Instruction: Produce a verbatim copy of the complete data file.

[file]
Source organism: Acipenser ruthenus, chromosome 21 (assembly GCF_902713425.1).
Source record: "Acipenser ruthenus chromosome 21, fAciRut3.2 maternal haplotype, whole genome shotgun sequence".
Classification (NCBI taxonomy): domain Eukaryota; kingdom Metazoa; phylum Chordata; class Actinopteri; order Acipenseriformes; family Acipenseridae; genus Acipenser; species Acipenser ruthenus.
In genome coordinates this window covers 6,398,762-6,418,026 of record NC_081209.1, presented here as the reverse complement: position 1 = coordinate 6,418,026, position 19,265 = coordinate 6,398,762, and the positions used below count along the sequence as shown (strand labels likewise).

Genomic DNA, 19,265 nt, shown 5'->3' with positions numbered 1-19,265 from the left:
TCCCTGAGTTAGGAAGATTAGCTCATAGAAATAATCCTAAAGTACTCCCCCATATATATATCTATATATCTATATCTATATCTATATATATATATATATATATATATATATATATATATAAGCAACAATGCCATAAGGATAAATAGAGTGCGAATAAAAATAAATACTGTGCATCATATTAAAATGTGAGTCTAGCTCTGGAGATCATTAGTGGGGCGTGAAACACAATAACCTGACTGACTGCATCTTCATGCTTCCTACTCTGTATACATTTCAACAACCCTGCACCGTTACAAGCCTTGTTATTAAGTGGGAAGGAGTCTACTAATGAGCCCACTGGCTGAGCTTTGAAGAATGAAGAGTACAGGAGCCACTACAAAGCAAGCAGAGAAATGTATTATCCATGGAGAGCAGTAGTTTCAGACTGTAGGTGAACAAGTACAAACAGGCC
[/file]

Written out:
Source organism: Acipenser ruthenus, chromosome 21 (assembly GCF_902713425.1).
Source record: "Acipenser ruthenus chromosome 21, fAciRut3.2 maternal haplotype, whole genome shotgun sequence".
Classification (NCBI taxonomy): domain Eukaryota; kingdom Metazoa; phylum Chordata; class Actinopteri; order Acipenseriformes; family Acipenseridae; genus Acipenser; species Acipenser ruthenus.
In genome coordinates this window covers 6,398,762-6,418,026 of record NC_081209.1, presented here as the reverse complement: position 1 = coordinate 6,418,026, position 19,265 = coordinate 6,398,762, and the positions used below count along the sequence as shown (strand labels likewise).

Genomic DNA, 19,265 nt, shown 5'->3' with positions numbered 1-19,265 from the left:
TCCCTGAGTTAGGAAGATTAGCTCATAGAAATAATCCTAAAGTACTCCCCCATATATATATCTATATATCTATATCTATATCTATATATATATATATATATATATATATATATATATATAAGCAACAATGCCATAAGGATAAATAGAGTGCGAATAAAAATAAATACTGTGCATCATATTAAAATGTGAGTCTAGCTCTGGAGATCATTAGTGGGGCGTGAAACACAATAACCTGACTGACTGCATCTTCATGCTTCCTACTCTGTATACATTTCAACAACCCTGCACCGTTACAAGCCTTGTTATTAAGTGGGAAGGAGTCTACTAATGAGCCCACTGGCTGAGCTTTGAAGAATGAAGAGTACAGGAGCCACTACAAAGCAAGCAGAGAAATGTATTATCCATGGAGAGCAGTAGTTTCAGACTGTAGGTGAACAAGTACAAACAGGCC